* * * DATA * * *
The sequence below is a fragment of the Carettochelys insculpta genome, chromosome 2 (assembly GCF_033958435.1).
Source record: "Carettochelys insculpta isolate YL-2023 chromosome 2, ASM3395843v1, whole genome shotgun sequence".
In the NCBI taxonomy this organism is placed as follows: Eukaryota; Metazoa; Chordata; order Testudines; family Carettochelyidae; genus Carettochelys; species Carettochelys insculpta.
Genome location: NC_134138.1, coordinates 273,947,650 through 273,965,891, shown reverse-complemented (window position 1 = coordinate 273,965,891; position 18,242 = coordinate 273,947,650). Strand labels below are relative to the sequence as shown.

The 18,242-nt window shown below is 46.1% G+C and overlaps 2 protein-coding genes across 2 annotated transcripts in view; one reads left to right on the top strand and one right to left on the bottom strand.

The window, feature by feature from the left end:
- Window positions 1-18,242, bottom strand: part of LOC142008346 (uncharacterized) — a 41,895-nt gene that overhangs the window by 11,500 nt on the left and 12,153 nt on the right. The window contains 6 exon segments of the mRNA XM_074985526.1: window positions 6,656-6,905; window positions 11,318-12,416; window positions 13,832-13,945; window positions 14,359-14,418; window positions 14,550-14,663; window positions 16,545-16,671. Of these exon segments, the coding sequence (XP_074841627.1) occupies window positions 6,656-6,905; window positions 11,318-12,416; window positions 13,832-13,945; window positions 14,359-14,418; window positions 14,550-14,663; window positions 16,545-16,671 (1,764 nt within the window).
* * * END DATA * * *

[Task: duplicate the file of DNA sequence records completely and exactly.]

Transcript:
The sequence below is a fragment of the Carettochelys insculpta genome, chromosome 2 (assembly GCF_033958435.1).
Source record: "Carettochelys insculpta isolate YL-2023 chromosome 2, ASM3395843v1, whole genome shotgun sequence".
In the NCBI taxonomy this organism is placed as follows: Eukaryota; Metazoa; Chordata; order Testudines; family Carettochelyidae; genus Carettochelys; species Carettochelys insculpta.
Genome location: NC_134138.1, coordinates 273,947,650 through 273,965,891, shown reverse-complemented (window position 1 = coordinate 273,965,891; position 18,242 = coordinate 273,947,650). Strand labels below are relative to the sequence as shown.

The 18,242-nt window shown below is 46.1% G+C and overlaps 2 protein-coding genes across 2 annotated transcripts in view; one reads left to right on the top strand and one right to left on the bottom strand.

The window, feature by feature from the left end:
- Window positions 1-18,242, bottom strand: part of LOC142008346 (uncharacterized) — a 41,895-nt gene that overhangs the window by 11,500 nt on the left and 12,153 nt on the right. The window contains 6 exon segments of the mRNA XM_074985526.1: window positions 6,656-6,905; window positions 11,318-12,416; window positions 13,832-13,945; window positions 14,359-14,418; window positions 14,550-14,663; window positions 16,545-16,671. Of these exon segments, the coding sequence (XP_074841627.1) occupies window positions 6,656-6,905; window positions 11,318-12,416; window positions 13,832-13,945; window positions 14,359-14,418; window positions 14,550-14,663; window positions 16,545-16,671 (1,764 nt within the window).